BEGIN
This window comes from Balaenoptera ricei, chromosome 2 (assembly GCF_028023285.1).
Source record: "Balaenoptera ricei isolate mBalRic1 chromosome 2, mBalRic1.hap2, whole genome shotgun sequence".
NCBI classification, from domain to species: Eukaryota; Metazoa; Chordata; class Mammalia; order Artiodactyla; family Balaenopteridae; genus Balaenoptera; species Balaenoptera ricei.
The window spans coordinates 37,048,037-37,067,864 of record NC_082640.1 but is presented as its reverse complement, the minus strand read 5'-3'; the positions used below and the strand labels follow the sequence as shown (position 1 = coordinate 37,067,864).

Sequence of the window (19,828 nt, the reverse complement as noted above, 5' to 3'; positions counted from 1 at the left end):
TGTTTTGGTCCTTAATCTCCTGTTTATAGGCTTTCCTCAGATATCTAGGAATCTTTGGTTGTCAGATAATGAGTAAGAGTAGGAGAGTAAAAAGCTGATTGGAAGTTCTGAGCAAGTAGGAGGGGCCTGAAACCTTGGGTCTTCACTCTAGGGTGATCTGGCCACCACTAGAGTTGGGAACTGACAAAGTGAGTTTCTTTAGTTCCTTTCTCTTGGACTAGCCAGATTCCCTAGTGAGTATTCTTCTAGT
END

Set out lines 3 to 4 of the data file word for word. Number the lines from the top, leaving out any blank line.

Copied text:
NCBI classification, from domain to species: Eukaryota; Metazoa; Chordata; class Mammalia; order Artiodactyla; family Balaenopteridae; genus Balaenoptera; species Balaenoptera ricei.
The window spans coordinates 37,048,037-37,067,864 of record NC_082640.1 but is presented as its reverse complement, the minus strand read 5'-3'; the positions used below and the strand labels follow the sequence as shown (position 1 = coordinate 37,067,864).